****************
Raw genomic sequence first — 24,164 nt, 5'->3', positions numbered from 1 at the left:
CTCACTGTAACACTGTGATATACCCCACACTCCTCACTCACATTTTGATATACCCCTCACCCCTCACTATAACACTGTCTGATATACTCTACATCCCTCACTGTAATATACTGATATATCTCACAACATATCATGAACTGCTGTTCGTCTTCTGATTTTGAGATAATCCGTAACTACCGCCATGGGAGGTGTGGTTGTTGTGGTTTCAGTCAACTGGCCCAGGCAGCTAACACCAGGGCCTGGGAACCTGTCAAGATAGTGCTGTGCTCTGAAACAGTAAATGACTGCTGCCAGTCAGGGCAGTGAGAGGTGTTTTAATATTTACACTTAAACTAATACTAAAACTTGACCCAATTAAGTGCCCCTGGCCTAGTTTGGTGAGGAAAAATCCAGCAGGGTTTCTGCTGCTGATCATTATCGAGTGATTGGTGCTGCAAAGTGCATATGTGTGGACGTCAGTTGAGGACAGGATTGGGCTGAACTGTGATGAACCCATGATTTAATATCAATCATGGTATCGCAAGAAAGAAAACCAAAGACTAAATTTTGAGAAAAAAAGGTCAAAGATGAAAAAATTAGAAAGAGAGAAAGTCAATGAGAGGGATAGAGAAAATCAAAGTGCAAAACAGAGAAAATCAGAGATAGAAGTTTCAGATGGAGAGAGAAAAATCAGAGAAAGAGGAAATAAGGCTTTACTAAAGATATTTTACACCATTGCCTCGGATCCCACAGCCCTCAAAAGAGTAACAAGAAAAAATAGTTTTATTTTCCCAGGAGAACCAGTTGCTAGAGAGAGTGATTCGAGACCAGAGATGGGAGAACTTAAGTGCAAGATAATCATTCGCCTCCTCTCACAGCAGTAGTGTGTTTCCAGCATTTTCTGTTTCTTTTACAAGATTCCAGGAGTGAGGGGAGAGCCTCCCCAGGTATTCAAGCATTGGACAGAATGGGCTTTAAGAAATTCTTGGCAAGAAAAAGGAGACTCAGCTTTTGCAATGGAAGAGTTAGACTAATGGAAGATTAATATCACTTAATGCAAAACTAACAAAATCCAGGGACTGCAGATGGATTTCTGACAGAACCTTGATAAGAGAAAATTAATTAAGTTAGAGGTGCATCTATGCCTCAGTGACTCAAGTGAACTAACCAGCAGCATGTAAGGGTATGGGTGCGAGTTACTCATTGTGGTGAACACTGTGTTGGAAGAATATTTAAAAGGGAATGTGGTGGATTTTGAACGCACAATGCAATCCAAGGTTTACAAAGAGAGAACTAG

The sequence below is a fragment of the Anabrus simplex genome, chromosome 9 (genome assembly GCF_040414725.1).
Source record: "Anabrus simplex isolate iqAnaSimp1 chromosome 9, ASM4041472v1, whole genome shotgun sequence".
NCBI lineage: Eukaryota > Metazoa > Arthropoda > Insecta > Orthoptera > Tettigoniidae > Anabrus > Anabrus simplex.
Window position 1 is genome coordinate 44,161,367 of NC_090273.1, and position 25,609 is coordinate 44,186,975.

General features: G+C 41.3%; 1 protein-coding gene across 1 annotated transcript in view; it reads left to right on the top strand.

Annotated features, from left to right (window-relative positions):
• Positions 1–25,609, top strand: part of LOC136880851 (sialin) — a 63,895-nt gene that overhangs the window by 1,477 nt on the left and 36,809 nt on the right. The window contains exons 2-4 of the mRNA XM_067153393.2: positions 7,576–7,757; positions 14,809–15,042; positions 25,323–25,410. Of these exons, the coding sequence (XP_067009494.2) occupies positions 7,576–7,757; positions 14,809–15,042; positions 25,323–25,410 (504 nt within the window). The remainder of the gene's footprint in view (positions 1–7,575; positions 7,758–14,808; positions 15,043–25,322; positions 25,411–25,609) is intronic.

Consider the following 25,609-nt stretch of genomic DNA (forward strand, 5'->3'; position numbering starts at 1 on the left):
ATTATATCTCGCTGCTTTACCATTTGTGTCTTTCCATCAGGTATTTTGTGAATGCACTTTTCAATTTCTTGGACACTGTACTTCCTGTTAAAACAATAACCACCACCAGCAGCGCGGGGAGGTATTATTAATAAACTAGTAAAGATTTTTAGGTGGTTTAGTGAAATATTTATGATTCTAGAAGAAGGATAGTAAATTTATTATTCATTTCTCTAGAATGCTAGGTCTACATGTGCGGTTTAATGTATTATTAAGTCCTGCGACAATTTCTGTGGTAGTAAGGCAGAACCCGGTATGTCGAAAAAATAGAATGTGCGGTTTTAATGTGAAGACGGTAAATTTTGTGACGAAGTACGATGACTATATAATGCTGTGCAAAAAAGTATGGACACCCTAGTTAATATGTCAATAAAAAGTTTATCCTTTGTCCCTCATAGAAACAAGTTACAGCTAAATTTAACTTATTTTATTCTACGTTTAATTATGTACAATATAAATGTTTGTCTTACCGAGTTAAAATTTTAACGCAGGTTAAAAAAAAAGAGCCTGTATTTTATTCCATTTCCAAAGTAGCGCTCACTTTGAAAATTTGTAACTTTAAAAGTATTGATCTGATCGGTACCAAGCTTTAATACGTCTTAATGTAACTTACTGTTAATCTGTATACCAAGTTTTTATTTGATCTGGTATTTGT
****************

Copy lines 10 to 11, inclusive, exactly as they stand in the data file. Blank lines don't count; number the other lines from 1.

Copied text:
Consider the following 25,609-nt stretch of genomic DNA (forward strand, 5'->3'; position numbering starts at 1 on the left):
ATTATATCTCGCTGCTTTACCATTTGTGTCTTTCCATCAGGTATTTTGTGAATGCACTTTTCAATTTCTTGGACACTGTACTTCCTGTTAAAACAATAACCACCACCAGCAGCGCGGGGAGGTATTATTAATAAACTAGTAAAGATTTTTAGGTGGTTTAGTGAAATATTTATGATTCTAGAAGAAGGATAGTAAATTTATTATTCATTTCTCTAGAATGCTAGGTCTACATGTGCGGTTTAATGTATTATTAAGTCCTGCGACAATTTCTGTGGTAGTAAGGCAGAACCCGGTATGTCGAAAAAATAGAATGTGCGGTTTTAATGTGAAGACGGTAAATTTTGTGACGAAGTACGATGACTATATAATGCTGTGCAAAAAAGTATGGACACCCTAGTTAATATGTCAATAAAAAGTTTATCCTTTGTCCCTCATAGAAACAAGTTACAGCTAAATTTAACTTATTTTATTCTACGTTTAATTATGTACAATATAAATGTTTGTCTTACCGAGTTAAAATTTTAACGCAGGTTAAAAAAAAAGAGCCTGTATTTTATTCCATTTCCAAAGTAGCGCTCACTTTGAAAATTTGTAACTTTAAAAGTATTGATCTGATCGGTACCAAGCTTTAATACGTCTTAATGTAACTTACTGTTAATCTGTATACCAAGTTTTTATTTGATCTGGTATTTGT